The school will most likely re-admit you when you have remedied your record to a point where the Physical Therapy Board will likely grant you a license. Reputable schools are working hard to stay aligned with the State licensing agencies' standards so that students do not spend years chasing a career that they cannot obtain licensure in.
PTB has the right to deny a license based on any criminal conviction, and PTB's statutory right to make that decision is not affected by post-conviction remedies such as dismissal under P. C. 1203.4. However, once such remedies have been obtained, whether PTB will issue you a license depends almost entirely on the statutory factors of mitigation, and the most important of those (after "passage of substantial time with no new offenses") is the "underlying facts and circumstances" of the original offense. Simply put, the licensing agency will consider whether the facts of your 245 and your post-offense rehabilitation profile make you a good bet for the kind of work that is enabled by the license. This is an exercise in judgment, persuasion, and advocacy and you are likely to need legal counsel to cause it to result in the issuance of a PTA or RPT license.
Most persons with your calibre of prior criminal history can eventually be licensed by the State of CA, but it will usually require some persistence, expense, and pursuit of administrative appeals processes. You would benefit from an hour or so of consultation with a skilled and experienced professional/occupational licensing attorney who works actively and extensively with PTB and other health care State licensing agencies. A skilled licensing attorney can assist you by charting the most likely path to success in PTB licensure, and can bring a lot of skill to bear in negotiations with the licensing agency to make that path effective.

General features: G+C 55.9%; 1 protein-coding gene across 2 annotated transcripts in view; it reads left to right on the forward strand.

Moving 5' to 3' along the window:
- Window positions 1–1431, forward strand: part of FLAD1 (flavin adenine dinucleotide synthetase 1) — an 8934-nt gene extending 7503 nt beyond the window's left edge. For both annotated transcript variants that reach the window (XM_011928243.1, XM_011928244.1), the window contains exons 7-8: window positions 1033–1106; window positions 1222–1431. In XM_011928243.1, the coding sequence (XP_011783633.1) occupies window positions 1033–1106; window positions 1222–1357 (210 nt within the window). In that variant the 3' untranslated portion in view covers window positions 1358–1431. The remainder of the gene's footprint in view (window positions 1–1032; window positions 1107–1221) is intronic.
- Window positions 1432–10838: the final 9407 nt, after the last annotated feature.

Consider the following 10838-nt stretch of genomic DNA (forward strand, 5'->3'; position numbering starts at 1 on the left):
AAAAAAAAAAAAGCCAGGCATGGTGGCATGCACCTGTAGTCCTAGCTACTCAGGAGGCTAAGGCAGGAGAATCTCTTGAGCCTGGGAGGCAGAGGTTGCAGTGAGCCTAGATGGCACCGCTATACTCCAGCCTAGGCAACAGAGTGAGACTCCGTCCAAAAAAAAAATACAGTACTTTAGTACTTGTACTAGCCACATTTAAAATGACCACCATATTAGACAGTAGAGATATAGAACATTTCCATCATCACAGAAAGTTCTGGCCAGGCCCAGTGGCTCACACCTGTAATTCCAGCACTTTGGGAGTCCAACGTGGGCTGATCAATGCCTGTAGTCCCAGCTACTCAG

You can always order your own Live Scan (Google for outlets all over the State; very cheap fast reliable) to make sure that the current state of your criminal record is what you believe it to be.
Good luck to you.
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These questions are less criminal defense questions and more questions about the particular policy of the medical program requirements. As for the legal side of your question, the expungement actions doesn't completely eliminate the offense from your record. It does allow the court to reduce the charge from a felony to a misdemeanor, however, the way it shows up on a background check is with a notation that the matter was reduced. Good luck.
Pay attention to Ms. McCall for details on the licensing issue. Beyond that be aware that it is very difficult to have anything completely removed from your criminal record in CA. We don't have true expungements which would wipe your record clean. We do have the reduction and dismissal process which your former attorney described to you accurately as not constituting an expungement. Your criminal history is summarized in your rap sheet which only certain specified agencies can get their hands on. In applying for a state license that includes the licensing agency. Even if you have done all you can do to clean up your rap sheet it will still show the arrest, the conviction and the dismissal. There is no way to change that here. The next highest level of relief is a certificate of rehabilitation and a governor's pardon but neither changes the arrest and conviction. Your best arguments are stated by Ms. McCall.